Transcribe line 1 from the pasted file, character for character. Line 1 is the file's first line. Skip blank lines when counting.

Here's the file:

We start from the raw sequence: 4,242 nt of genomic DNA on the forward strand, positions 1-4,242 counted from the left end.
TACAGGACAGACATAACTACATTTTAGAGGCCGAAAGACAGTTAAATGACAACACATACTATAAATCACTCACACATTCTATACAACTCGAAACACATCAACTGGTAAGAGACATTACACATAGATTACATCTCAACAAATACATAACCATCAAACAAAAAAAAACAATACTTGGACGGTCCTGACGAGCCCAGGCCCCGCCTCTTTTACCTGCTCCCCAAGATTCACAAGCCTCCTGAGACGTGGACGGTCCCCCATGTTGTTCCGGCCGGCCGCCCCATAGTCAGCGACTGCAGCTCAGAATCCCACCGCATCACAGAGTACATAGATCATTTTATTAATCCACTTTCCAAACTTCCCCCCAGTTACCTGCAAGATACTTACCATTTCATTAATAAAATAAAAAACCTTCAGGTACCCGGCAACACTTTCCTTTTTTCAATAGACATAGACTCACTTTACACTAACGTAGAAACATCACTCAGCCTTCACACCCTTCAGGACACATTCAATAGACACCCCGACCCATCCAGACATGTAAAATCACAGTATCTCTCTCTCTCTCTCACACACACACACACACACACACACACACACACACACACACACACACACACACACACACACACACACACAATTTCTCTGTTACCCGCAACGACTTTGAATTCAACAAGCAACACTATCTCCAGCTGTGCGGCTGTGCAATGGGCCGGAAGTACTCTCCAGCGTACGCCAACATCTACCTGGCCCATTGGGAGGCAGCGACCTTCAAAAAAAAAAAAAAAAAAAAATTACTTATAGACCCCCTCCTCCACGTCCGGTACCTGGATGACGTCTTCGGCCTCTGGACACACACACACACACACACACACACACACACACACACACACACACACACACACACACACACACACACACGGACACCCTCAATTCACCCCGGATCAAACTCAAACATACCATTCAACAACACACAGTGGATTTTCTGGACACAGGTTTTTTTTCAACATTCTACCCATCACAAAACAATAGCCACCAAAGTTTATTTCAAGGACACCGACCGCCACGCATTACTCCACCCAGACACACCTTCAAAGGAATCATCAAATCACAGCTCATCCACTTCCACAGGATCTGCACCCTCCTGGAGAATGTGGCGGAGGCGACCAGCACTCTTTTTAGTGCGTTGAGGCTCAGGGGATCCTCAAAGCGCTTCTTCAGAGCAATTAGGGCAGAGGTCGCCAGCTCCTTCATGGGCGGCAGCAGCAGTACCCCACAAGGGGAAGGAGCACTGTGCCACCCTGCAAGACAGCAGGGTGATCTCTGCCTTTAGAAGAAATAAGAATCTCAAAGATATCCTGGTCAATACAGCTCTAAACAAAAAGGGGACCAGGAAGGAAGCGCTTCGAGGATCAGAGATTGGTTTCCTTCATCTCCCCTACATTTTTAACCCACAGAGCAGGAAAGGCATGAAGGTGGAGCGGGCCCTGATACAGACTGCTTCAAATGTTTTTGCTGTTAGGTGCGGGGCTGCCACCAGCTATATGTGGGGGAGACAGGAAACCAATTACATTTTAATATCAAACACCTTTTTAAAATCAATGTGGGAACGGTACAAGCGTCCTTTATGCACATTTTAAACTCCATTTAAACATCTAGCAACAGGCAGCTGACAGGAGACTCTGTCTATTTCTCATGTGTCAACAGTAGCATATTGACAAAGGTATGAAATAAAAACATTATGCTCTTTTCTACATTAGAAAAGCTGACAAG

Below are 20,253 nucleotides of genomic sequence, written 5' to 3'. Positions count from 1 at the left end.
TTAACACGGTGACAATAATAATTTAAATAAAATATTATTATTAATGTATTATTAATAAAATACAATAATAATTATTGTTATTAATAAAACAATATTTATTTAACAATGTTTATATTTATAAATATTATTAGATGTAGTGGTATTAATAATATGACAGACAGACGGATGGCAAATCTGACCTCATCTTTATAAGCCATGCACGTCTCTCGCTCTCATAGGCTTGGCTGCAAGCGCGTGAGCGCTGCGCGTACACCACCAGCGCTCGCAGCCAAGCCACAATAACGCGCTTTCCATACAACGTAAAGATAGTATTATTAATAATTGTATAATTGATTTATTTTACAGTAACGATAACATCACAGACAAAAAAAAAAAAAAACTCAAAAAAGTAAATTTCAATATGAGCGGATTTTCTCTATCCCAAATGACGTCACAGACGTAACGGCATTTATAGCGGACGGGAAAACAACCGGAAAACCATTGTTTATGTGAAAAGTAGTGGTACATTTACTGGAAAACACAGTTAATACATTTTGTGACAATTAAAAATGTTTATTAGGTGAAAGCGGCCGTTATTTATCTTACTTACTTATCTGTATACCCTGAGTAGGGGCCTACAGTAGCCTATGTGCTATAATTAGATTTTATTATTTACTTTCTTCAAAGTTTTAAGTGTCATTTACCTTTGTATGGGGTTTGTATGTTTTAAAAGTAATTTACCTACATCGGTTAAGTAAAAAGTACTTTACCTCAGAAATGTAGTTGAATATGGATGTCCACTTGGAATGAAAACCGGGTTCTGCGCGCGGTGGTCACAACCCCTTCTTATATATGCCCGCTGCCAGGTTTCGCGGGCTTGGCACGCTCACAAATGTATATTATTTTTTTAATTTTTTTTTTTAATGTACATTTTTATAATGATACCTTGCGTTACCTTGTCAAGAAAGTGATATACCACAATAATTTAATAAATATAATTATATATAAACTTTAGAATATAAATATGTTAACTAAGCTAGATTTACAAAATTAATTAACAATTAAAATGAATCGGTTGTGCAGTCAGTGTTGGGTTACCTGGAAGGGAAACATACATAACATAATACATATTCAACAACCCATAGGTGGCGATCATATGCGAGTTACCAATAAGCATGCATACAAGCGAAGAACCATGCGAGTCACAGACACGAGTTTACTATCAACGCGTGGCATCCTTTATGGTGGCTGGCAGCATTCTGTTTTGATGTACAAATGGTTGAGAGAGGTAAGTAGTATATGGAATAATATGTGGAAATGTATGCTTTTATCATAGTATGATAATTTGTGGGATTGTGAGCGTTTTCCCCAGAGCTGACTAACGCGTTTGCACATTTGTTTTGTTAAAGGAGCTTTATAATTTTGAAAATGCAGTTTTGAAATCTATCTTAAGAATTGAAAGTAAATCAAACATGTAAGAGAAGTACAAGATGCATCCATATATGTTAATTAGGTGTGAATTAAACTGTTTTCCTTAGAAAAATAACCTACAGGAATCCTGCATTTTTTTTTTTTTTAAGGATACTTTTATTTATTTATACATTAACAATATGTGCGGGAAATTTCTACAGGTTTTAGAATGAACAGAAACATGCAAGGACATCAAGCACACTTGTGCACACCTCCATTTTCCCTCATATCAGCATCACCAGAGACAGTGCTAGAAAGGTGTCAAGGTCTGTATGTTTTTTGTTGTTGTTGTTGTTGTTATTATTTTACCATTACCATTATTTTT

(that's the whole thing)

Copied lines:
We start from the raw sequence: 4,242 nt of genomic DNA on the forward strand, positions 1-4,242 counted from the left end.